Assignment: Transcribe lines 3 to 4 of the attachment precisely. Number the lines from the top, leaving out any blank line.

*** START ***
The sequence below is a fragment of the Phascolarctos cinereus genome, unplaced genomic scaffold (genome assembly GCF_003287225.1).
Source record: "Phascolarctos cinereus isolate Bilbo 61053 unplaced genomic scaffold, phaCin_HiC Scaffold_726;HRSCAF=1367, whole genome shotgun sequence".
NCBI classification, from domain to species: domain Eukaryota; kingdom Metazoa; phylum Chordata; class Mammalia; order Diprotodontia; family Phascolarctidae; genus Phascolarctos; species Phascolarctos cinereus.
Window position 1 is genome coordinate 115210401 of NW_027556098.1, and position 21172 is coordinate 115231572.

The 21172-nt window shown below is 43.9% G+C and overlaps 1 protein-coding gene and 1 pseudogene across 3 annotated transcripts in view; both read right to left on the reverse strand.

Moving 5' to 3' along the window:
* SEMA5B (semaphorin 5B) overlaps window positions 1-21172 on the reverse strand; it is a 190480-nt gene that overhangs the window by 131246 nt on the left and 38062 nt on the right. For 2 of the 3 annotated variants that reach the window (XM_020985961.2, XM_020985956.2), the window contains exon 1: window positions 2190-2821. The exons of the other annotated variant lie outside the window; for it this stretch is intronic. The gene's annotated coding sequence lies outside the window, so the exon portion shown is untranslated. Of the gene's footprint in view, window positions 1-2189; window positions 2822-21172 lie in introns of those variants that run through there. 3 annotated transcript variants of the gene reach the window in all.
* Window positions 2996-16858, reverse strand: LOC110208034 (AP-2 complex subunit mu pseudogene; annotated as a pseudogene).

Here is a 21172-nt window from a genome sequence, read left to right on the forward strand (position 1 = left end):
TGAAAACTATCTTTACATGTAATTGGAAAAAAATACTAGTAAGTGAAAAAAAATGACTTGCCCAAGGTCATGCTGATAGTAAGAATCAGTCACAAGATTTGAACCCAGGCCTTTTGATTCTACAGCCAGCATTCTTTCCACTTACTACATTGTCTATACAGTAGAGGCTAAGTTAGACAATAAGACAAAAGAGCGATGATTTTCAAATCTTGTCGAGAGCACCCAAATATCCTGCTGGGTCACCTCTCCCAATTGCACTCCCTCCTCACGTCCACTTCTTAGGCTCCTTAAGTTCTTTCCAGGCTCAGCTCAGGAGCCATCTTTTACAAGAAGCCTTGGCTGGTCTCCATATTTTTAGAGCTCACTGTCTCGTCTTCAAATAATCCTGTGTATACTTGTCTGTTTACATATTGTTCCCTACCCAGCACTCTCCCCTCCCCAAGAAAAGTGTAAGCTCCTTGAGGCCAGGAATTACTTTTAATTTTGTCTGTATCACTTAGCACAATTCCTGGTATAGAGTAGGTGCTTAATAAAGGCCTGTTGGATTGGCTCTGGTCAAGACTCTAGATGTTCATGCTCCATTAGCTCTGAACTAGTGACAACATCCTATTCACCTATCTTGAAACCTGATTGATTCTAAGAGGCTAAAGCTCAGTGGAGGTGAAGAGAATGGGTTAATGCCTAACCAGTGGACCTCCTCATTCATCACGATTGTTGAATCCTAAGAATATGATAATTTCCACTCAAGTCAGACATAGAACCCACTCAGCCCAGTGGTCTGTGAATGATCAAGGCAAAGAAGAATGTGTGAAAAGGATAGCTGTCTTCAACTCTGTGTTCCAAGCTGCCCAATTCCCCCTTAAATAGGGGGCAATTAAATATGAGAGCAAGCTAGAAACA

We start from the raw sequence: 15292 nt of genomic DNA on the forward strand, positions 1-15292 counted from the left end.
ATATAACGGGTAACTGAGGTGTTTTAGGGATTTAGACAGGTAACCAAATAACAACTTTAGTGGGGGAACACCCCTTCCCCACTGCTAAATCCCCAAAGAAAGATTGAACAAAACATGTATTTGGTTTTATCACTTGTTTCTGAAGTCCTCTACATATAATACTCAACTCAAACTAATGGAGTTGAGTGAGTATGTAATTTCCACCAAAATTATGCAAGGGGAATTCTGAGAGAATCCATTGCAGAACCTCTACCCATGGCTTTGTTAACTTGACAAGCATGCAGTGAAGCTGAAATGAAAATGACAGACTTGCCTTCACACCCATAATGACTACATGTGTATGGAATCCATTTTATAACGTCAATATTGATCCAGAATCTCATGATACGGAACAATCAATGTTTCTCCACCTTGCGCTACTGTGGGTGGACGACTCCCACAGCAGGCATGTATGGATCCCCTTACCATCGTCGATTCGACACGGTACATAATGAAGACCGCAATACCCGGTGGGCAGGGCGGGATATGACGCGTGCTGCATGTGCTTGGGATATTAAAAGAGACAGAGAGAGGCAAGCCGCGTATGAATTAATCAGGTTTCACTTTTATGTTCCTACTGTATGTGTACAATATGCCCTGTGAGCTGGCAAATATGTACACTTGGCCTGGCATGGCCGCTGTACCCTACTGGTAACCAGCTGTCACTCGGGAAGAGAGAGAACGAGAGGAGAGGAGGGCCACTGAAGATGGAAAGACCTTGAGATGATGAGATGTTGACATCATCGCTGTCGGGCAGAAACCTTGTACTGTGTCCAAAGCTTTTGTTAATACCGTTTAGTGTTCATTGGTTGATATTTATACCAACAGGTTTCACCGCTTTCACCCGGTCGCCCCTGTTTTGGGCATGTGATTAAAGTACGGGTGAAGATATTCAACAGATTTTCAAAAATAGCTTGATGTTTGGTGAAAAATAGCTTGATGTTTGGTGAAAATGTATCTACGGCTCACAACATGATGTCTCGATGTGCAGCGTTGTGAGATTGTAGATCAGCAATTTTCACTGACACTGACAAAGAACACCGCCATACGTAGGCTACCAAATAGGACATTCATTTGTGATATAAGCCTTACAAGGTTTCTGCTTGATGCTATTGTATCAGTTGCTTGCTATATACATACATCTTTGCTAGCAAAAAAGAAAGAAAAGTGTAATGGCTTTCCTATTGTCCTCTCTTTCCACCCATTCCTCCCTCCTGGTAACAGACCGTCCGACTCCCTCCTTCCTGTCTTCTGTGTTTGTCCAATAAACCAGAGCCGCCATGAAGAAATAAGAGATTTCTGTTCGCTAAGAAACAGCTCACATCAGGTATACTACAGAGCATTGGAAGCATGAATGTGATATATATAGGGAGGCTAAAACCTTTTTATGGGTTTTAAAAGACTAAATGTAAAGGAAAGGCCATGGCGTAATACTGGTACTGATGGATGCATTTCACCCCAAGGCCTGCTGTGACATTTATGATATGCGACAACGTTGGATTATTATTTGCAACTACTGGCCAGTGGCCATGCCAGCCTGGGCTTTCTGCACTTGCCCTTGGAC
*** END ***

NCBI classification, from domain to species: domain Eukaryota; kingdom Metazoa; phylum Chordata; class Mammalia; order Diprotodontia; family Phascolarctidae; genus Phascolarctos; species Phascolarctos cinereus.
Window position 1 is genome coordinate 115210401 of NW_027556098.1, and position 21172 is coordinate 115231572.